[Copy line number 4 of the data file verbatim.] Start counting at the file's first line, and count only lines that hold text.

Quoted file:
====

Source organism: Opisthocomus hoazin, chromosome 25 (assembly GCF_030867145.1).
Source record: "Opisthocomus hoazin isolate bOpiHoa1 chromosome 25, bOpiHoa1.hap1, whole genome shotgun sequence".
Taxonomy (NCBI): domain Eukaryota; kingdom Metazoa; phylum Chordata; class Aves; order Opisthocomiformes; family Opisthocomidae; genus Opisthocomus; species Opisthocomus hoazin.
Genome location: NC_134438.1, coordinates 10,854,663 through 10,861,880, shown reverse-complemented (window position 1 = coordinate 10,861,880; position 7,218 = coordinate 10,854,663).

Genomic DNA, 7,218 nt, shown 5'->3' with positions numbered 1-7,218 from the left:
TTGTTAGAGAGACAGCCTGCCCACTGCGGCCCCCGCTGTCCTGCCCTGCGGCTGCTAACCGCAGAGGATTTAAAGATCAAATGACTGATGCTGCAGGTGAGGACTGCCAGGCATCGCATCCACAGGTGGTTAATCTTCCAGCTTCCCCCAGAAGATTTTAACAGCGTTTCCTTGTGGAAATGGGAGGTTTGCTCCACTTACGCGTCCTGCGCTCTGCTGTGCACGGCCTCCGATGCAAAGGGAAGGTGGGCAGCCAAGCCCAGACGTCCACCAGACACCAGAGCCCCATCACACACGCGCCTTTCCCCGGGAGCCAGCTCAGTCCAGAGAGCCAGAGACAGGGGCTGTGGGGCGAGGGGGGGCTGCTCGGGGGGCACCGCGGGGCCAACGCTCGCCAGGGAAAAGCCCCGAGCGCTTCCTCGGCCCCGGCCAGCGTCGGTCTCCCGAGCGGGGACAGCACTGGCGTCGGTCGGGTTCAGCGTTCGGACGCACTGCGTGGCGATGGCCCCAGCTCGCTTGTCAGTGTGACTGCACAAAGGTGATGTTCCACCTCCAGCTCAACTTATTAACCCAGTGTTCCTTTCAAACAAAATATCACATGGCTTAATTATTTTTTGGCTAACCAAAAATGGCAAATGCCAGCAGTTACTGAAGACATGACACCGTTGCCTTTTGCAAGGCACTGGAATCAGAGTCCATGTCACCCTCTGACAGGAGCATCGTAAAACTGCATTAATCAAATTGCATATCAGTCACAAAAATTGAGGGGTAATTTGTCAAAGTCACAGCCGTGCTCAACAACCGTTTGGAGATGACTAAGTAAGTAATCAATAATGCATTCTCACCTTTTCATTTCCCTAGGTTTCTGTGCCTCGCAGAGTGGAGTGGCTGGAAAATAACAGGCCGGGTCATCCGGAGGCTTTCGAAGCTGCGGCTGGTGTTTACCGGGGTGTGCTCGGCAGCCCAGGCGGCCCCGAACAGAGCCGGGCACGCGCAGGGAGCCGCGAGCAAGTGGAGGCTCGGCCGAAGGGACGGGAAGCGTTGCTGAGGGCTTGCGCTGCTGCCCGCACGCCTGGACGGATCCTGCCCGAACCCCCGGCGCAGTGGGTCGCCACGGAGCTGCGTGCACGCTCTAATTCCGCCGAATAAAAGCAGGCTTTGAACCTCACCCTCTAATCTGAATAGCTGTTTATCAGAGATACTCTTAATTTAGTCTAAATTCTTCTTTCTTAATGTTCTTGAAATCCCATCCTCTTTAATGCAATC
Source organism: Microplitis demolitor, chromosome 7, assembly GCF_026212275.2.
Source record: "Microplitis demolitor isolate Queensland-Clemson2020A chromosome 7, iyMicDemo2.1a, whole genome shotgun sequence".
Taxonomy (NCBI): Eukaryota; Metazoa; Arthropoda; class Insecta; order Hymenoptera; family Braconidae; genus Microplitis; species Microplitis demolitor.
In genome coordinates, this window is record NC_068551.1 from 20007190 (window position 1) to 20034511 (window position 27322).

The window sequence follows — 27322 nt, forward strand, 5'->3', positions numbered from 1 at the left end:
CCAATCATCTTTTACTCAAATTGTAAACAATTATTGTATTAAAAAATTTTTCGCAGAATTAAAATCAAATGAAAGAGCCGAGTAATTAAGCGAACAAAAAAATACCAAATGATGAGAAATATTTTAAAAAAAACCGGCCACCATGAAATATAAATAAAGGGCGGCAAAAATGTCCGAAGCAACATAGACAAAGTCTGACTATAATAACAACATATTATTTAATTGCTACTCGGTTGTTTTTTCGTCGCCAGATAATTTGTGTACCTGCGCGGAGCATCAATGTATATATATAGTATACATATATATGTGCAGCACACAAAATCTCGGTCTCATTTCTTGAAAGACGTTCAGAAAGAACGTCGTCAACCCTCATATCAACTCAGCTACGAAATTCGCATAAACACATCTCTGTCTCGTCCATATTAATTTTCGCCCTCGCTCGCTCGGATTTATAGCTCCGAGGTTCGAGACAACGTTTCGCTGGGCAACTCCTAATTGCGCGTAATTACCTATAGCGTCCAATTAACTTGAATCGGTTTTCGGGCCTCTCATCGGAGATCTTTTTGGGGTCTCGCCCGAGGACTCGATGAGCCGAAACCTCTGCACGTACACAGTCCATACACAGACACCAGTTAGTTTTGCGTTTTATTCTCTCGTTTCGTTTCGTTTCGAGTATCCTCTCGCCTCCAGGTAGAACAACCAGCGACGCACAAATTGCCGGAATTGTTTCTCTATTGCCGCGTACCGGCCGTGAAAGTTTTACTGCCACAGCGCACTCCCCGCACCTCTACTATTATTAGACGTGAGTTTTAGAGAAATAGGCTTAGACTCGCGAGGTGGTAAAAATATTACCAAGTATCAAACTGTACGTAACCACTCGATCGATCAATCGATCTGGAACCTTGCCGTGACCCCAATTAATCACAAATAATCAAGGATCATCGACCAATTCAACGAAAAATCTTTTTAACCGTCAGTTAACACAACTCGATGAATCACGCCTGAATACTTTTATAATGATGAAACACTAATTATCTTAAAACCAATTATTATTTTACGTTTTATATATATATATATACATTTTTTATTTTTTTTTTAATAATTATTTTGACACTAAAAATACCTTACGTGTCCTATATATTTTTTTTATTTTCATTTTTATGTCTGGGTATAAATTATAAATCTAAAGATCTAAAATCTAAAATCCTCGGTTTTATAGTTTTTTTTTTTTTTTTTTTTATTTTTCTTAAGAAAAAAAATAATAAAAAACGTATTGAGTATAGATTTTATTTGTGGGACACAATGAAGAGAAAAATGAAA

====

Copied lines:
Genome location: NC_134438.1, coordinates 10,854,663 through 10,861,880, shown reverse-complemented (window position 1 = coordinate 10,861,880; position 7,218 = coordinate 10,854,663).